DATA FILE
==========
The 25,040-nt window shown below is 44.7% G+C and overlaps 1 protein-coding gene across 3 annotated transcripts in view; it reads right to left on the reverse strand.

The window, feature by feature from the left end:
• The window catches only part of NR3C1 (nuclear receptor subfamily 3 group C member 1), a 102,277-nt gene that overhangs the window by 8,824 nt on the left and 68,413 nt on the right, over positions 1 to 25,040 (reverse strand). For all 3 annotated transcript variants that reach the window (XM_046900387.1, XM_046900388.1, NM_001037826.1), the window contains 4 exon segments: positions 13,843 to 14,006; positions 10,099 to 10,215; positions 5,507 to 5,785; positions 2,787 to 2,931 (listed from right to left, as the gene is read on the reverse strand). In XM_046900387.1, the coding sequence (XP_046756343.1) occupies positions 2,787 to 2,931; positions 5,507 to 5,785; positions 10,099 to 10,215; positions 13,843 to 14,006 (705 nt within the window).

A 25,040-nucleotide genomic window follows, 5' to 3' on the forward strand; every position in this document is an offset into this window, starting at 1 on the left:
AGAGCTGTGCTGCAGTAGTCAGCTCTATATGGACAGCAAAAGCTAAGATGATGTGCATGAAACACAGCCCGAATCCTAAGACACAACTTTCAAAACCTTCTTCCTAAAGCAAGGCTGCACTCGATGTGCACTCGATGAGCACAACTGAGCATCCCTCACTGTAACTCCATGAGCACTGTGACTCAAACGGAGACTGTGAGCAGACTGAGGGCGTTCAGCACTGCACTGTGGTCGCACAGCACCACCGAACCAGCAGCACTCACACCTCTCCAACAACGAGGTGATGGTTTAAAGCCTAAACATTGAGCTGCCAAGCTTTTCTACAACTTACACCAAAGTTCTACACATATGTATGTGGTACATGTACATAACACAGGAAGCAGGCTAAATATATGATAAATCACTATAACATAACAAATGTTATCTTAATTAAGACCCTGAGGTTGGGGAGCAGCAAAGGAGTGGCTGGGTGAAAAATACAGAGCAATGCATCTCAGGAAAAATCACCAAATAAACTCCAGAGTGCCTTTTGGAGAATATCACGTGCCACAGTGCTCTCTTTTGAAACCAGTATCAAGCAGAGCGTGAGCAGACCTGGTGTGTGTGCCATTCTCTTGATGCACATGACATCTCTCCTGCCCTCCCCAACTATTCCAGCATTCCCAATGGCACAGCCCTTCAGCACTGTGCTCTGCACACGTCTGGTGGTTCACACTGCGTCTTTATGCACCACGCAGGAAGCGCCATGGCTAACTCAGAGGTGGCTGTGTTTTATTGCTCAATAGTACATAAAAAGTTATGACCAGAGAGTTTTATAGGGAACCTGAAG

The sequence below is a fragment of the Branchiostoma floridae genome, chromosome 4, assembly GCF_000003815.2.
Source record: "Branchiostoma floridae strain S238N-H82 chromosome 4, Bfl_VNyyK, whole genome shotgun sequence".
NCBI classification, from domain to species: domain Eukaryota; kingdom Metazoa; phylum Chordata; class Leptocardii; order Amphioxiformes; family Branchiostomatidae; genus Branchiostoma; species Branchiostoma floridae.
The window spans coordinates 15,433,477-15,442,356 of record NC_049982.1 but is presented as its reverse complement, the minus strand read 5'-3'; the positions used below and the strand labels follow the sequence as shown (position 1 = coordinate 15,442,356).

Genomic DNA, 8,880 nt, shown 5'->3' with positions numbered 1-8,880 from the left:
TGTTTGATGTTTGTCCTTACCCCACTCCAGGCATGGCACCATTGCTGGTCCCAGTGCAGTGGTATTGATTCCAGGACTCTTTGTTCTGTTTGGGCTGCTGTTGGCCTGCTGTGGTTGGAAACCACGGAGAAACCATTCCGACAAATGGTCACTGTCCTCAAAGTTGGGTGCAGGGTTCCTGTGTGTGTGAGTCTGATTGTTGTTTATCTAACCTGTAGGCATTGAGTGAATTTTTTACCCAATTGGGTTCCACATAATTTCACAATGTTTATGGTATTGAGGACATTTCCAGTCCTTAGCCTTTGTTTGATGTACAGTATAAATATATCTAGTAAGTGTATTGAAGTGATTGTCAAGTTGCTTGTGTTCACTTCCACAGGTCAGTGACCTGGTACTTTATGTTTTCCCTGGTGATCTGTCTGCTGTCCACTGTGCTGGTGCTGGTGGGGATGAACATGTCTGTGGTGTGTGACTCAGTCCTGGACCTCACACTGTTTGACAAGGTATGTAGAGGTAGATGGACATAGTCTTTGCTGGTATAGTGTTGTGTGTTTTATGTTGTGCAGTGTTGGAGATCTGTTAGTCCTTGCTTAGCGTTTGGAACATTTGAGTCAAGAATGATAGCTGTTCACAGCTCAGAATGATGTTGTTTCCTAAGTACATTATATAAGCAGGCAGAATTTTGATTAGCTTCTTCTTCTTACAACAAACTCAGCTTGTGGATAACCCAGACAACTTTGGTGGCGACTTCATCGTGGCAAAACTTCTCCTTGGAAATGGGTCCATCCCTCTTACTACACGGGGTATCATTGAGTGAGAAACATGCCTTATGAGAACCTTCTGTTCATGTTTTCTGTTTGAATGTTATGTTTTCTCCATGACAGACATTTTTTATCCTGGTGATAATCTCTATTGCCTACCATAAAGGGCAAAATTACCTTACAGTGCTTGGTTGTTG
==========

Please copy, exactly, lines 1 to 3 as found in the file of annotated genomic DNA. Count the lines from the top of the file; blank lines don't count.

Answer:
The 25,040-nt window shown below is 44.7% G+C and overlaps 1 protein-coding gene across 3 annotated transcripts in view; it reads right to left on the reverse strand.

The window, feature by feature from the left end:
• The window catches only part of NR3C1 (nuclear receptor subfamily 3 group C member 1), a 102,277-nt gene that overhangs the window by 8,824 nt on the left and 68,413 nt on the right, over positions 1 to 25,040 (reverse strand). For all 3 annotated transcript variants that reach the window (XM_046900387.1, XM_046900388.1, NM_001037826.1), the window contains 4 exon segments: positions 13,843 to 14,006; positions 10,099 to 10,215; positions 5,507 to 5,785; positions 2,787 to 2,931 (listed from right to left, as the gene is read on the reverse strand). In XM_046900387.1, the coding sequence (XP_046756343.1) occupies positions 2,787 to 2,931; positions 5,507 to 5,785; positions 10,099 to 10,215; positions 13,843 to 14,006 (705 nt within the window).